Business / Corporate

Stories of success and failure among Europe's carmakers

AFP-JIJI

French auto giant Renault and its Italian-U.S. counterpart, Fiat Chrysler, are planning to announce an alliance, further reshaping Europe’s auto sector that has already witnessed two decades of takeovers, alliances and breakups.

Here is a look at other major deals, some of which floundered, beginning in the 1990s.

DaimlerChrysler — a flop

In 1998 the German group Daimler-Benz struck a deal to fuse the troubled U.S. automaker Chrysler with its prestigious Mercedes brand. It was presented as a merger of equals, but Daimler invested $36 billion in the affair and ran the show from the start.

By 2005, the combination had soured; Daimler boss Juergen Schrempp stepped down and his successor, Dieter Zetsche, announced in February 2007 that Daimler would sell most of its shares in Chrysler. It did so three months later, ceding 80.1 percent to the U.S. investment firm Cerberus Capital Management for €5.5 billion.

Fiat: Two U.S. adventures

In the late 1990s the ailing Italian group Fiat, which is controlled by the Agnelli family, went looking for a partner. In 2000 it agreed to hand over 20 percent of its shares to U.S. giant General Motors.

But Fiat’s situation did not improve, and in February 2005 GM bailed out of the deal, paying €1.55 billion to cancel a so-called put option that would have required it to buy the rest of Fiat’s equity.

In mid-2009 a fitter Fiat struck a deal approved by U.S. President Barack Obama to rescue Chrysler by starting to purchase shares in the U.S. group.

Renault-Nissan — under strain

In 1999, Renault acquired a 36.8 percent stake in Nissan, which was close to bankruptcy, and the Romanian brand Dacia.

Renault boss Carlos Ghosn succeeded in pulling the three companies together and became head of all of them in 2005. Dacia blossomed from a derided East European carmaker to a respected low-cost brand that contributes regularly to the parent company’s bottom line.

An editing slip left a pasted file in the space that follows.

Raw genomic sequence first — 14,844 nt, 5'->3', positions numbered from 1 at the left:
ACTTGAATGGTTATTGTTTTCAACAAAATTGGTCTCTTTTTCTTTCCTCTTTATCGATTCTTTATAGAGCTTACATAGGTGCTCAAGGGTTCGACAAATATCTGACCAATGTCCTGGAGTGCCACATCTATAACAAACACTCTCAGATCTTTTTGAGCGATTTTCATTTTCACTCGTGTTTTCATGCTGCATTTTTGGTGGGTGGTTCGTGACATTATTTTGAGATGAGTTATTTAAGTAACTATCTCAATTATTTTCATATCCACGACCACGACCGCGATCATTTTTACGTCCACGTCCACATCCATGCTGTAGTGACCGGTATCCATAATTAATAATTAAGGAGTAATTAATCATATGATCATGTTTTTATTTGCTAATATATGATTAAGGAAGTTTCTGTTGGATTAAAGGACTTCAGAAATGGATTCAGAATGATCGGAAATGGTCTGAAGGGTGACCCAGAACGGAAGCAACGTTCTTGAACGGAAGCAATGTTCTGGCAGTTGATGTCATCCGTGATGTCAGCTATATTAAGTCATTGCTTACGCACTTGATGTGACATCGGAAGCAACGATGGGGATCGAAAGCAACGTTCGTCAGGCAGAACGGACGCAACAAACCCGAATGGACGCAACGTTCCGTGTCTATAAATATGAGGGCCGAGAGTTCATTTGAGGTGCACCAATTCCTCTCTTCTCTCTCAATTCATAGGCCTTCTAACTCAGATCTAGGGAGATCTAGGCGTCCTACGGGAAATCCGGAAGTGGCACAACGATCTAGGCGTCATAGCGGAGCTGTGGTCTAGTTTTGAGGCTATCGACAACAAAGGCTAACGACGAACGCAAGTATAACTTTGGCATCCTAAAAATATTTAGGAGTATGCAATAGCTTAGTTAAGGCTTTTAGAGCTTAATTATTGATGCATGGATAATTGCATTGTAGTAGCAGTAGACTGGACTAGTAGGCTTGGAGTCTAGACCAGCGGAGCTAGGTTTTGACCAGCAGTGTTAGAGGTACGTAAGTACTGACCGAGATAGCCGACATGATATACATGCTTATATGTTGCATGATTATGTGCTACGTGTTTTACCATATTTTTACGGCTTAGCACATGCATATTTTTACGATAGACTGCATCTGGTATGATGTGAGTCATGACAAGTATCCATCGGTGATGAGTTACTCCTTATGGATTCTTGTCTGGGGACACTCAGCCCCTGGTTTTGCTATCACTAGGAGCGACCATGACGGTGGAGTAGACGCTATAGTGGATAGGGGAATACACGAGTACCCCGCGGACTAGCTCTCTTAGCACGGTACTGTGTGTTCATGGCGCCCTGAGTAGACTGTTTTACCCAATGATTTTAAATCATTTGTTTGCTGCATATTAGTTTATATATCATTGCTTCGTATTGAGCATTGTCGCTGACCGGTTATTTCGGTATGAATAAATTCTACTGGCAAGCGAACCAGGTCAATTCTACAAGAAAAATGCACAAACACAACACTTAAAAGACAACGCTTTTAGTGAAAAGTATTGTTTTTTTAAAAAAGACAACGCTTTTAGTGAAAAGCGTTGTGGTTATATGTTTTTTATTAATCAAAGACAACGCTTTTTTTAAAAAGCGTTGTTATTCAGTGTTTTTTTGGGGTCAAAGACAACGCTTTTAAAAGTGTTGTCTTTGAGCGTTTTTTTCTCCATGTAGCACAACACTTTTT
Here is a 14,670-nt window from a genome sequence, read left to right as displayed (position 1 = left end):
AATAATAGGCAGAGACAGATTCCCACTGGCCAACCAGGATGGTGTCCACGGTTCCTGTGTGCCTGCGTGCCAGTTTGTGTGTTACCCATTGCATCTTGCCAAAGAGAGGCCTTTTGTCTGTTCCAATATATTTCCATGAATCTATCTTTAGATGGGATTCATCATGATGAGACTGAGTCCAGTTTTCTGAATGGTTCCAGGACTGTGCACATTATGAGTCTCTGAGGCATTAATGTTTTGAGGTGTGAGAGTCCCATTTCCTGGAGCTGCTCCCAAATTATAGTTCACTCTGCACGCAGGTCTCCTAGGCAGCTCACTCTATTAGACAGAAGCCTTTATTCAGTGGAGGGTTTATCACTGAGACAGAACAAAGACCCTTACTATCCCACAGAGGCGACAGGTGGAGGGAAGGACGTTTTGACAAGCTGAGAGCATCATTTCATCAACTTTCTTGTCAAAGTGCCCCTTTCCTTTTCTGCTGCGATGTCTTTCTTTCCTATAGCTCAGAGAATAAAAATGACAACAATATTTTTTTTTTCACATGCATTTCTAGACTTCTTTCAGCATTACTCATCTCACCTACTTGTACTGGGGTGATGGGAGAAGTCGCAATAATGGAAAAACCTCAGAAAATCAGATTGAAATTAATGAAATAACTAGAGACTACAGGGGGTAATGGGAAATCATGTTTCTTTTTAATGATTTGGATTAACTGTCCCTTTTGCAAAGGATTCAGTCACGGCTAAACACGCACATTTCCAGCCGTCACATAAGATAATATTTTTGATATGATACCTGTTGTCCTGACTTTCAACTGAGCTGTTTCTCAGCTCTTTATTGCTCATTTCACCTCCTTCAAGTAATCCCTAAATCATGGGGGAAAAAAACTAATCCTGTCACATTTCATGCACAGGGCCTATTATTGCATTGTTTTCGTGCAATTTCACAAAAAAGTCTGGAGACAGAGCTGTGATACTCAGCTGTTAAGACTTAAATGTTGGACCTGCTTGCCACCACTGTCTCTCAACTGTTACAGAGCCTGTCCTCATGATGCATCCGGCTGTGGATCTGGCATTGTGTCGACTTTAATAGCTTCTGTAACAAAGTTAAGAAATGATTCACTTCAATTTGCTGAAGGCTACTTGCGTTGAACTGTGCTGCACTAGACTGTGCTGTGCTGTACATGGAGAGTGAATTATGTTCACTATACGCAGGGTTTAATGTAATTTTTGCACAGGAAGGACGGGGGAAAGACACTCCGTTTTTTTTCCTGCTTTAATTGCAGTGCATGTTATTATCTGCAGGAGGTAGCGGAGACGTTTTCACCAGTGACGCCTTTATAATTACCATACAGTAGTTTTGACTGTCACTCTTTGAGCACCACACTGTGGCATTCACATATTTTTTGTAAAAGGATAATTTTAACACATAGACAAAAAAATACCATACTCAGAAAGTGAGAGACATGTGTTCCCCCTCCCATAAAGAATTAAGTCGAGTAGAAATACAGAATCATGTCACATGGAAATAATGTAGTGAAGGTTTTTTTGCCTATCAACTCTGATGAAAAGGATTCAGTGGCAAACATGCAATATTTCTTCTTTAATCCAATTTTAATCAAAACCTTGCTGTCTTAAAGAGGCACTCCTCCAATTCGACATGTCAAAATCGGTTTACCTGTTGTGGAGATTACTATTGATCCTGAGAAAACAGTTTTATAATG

A cross-shareholding deal has put 43 percent of Nissan’s shares in Renault’s hands, while the Japanese group owns 15 percent of Renault.

Nissan also took a controlling stake in Mitsubishi Motors. In 2018 Renault-Nissan-Mitsubishi became the world’s No. 1 carmaker and currently makes around 10.8 million automobiles annually.

However, the imbalance in the relationship has led to serious friction, highlighted by the arrest of former Renault and Nissan chief Ghosn last November Tokyo.

Volvo: First Ford, then Geely

In 1999, when Ford was the most profitable U.S. automaker, it bought Sweden’s storied Volvo brand for $6.45 billion.

A few years later, however, a combination of Japanese competition and rising oil and steel prices convinced Ford that it was time to look for a new buyer.

In December 2009, it said it would sell Volvo to the Chinese group Geely for $1.8 billion.

PSA buys Opel

In 2017 France’s PSA, which owns the Peugeot, Citroen and DS brands, said that it would buy GM’s European subsidiary, which includes Opel and Vauxhall, to create the second-biggest European automaker, behind Volkswagen.

Germany’s Opel, which booked its first profit in 2018 after years of losses, is accelerating its international expansion in 2019 and has said it will return to Russia after a more than three-year absence.